Who is he: Sir James Wolfensohn was the ninth president of the World Bank, serving from July 1, 1995 until June 30, 2005. Wolfensohn has lived a somewhat stateless but financially rewarding life working as an investment banker for Schroders Bank in London, Salomon Brothers in New York and eventually his own financial firm.
Along the way Wolfensohn gave up his Australian citizenship and became an American when necessary for career advancement and then late in life, thought better of the situation and became an Australian citizen again. Although Wolfensohn credits Harvard with opening doors for him, we believe it had far more to do with his earlier family association with the Rothschilds and later friendship with the Rockefellers.
Quoting Wolfensohn, "Going to Harvard was almost an accident but it was a wonderful accident." Doors opened – not just to the emerging investment banking industry but also to America's richest families." At Harvard, Wolfensohn became lifelong friends with the Rockefellers and this, along with Rothschild family connections and a brilliant financial mind, made him a leader in the Anglo-American financial establishment.
Wolfensohn's work as an investment banker and financial advisor working with governments, nations and selected international elites has made him a wealthy man. After leaving the World Bank, in 2005 Wolfensohn started Wolfensohn & Company, LLC, a private firm which caters to this same clientele. In 2006, Wolfensohn was named chairman of the International Advisory Board of Citigroup.
Background: James David Wolfensohn was born on December 1, 1933 in Sydney, Australia to Jewish immigrants from England, and was named after James Armand de Rothschild who shared his birthday and for whom his father had worked. Wolfensohn's father, Hyman, had moved to Australia in 1928 after he stopped working for Rothschild. It is interesting to note that James has talked about the financial insecurity of his family while growing up and no one knows why his father suddenly left the Rothschilds and moved from England to Australia. Yet his parents named him after Rothschild although quite poor. Still, it is apparent that once Wolfensohn grew up, the Rothschild benefits that were denied to Wolfensohn's father passed down to his son.
James Wolfensohn was educated in public school and then at the Sydney Boys High School. Interested in both music and sports, Wolfensohn was on the Australian Fencing Team at the 1956 Summer Olympics and an officer in the Royal Australian Air Force. At the college level Wolfensohn received a B.A. in arts and a law degree from the University of Sydney. Following this, Wolfensohn worked for a time at one of the leading Australian law firms and then was accepted into and received a M.B.A. from Harvard Business School, where he moved in the circles of the elite.
After a brief period, Wolfensohn returned to Australia and worked for several banks, including Darling & Co., and then was moved up to a director of their largest shareholder, the J. Henry Schroder & Co. investment bank. The Schroder banking empire was a key player in both World Wars and its financial manipulation of world events, which are profit opportunities for the Anglo-American Axis, has continued to the present day in the US. Bechtel Corporation, a Schroder subsidiary, was very involved in the US government and the Iraq Wars with the actions and responsibilities of people like George Schultz, Caspar Weinberger and possibly William Casey (although Bechtel does deny his involvement).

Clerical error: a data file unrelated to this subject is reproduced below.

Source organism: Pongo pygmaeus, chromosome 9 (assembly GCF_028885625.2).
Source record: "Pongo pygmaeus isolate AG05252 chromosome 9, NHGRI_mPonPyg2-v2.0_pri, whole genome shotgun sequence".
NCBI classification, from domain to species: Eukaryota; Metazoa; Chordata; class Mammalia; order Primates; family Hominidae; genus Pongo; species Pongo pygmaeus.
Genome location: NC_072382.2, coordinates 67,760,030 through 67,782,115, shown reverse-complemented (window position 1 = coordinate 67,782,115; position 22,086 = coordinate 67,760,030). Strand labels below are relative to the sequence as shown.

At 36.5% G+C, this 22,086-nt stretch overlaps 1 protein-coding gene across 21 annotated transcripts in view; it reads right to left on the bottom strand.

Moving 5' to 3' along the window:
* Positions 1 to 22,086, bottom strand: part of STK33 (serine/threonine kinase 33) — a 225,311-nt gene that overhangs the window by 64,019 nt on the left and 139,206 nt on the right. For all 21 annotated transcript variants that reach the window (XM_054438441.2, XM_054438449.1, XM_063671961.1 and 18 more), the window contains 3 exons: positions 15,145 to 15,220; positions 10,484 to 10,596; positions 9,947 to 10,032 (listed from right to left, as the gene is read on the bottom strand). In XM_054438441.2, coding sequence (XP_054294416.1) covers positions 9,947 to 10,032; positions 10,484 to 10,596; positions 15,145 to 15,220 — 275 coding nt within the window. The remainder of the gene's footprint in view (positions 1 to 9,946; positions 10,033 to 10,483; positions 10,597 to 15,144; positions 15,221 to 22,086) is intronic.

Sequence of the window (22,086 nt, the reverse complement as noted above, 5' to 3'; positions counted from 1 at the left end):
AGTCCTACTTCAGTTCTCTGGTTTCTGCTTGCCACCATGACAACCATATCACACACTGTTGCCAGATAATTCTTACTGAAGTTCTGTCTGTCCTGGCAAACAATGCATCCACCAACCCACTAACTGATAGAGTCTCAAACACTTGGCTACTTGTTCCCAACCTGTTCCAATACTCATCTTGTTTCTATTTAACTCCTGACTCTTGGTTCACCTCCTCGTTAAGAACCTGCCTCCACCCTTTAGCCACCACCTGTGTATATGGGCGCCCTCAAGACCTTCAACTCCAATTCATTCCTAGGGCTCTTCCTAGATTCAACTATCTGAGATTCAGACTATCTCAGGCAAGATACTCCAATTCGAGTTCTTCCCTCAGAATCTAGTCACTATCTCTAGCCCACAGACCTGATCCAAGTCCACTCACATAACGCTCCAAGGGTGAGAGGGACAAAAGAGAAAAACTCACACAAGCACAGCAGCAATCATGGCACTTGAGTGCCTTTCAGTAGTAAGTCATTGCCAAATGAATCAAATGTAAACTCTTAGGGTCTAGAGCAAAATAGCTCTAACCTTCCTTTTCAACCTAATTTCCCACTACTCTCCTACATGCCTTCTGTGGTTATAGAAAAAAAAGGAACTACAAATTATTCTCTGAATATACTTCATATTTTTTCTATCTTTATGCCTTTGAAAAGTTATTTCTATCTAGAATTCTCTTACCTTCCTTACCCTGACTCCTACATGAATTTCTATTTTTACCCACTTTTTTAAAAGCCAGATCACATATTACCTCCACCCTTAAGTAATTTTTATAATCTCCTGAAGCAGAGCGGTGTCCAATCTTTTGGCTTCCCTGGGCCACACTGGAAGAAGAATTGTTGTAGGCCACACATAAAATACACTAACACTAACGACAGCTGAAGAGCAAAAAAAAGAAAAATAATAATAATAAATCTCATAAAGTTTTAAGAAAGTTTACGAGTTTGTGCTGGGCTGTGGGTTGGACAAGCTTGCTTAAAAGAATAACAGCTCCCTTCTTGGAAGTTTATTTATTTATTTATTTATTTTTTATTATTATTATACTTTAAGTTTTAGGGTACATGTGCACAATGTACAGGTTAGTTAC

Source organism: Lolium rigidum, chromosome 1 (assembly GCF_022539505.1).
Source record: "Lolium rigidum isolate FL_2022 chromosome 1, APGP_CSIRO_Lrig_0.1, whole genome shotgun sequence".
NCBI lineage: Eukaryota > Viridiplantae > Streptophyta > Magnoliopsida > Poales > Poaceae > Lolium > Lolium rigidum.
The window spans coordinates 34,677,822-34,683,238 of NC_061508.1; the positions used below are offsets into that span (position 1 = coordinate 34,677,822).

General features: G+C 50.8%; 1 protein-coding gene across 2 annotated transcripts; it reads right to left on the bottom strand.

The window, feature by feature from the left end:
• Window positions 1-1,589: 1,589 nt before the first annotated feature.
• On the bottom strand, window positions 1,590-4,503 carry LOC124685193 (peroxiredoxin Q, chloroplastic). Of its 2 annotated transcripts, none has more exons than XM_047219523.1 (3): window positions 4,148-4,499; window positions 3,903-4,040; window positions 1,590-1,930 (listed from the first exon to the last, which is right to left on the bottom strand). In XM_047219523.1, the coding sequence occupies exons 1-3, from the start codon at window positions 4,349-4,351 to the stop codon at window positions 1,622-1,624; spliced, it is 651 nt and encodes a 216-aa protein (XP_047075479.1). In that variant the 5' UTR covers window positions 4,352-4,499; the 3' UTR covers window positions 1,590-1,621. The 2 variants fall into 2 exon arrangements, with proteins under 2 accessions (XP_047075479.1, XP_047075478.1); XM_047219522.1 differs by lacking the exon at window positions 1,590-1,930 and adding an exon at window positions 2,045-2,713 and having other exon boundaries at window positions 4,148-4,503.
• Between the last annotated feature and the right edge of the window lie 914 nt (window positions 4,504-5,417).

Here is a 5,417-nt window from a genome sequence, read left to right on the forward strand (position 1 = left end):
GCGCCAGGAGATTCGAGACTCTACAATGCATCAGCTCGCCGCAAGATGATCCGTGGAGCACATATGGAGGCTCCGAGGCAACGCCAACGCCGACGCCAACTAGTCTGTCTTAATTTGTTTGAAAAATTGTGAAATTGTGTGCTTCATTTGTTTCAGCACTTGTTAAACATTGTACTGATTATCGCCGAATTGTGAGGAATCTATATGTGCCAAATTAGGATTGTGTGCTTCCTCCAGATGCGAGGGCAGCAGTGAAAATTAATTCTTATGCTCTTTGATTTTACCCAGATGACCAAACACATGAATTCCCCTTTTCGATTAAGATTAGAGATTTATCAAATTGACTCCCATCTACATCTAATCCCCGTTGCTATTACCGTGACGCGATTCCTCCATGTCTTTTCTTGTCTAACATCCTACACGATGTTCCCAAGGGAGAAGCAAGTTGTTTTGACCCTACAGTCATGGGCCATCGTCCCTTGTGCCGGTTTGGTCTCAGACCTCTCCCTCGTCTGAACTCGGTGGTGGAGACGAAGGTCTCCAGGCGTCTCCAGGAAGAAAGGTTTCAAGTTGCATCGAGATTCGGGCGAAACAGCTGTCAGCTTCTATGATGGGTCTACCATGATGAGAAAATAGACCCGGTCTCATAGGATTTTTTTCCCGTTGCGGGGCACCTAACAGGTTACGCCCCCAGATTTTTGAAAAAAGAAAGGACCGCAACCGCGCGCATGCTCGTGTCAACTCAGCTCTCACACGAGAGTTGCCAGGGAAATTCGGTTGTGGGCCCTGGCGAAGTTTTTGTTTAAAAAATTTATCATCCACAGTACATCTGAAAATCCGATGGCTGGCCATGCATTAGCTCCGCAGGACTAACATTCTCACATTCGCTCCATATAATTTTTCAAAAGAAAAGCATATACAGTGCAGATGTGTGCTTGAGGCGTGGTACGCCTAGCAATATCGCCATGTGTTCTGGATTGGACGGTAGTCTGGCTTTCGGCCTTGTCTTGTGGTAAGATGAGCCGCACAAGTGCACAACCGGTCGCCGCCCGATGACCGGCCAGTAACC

In 1979, Wolfensohn was involved in the first bailout of Chrysler, working closely with Paul Volcker, who later became Chairman of the Federal Reserve. Wolfensohn became a US citizen in 1980 and then started his first investment banking firm, James D. Wolfensohn Inc., where one of his partners was "Big" Paul Volcker. When Wolfensohn became President of the World Bank in 1995, Bankers Trust ended up with the firm.
The World Bank and the IMF are elite-controlled entities which loan mostly US taxpayer money to poor or defeated nations to fund projects which are not economically viable (or else the free-market would have already created these ventures). A few multinational companies controlled by certain wealthy families usually get the business and are paid to build the projects.Certain companies, like Halliburton and Bechtel, are almost always involved, while the bonds and debt necessary to help bankroll the projects are handled by the usual group of financial institutions. Then the projects go bankrupt and the same elites buy the projects for pennies on the dollar and then repeat the process.
Wolfensohn has been a loyal and successful player on the world financial stage and has received many awards as do all of those working at his high level, including an honorary knighthood of the Order of the British Empire, the Order of Australia and the Leo Baeck Medal for his humanitarian efforts in promoting tolerance and social justice, just to name a few. Today Wolfensohn enjoys music, the arts and has worked to rescue Carnegie Hall.
Of course, Wolfensohn still finds time to serve as an honorary trustee of the Brookings Institution, was a trustee of the Rockefeller Foundation and continues as a member of the Council on Foreign Relations. At times, Wolfensohn attends meetings of the Bilderberg Group, the Aspen Institute and the World Economic Forum.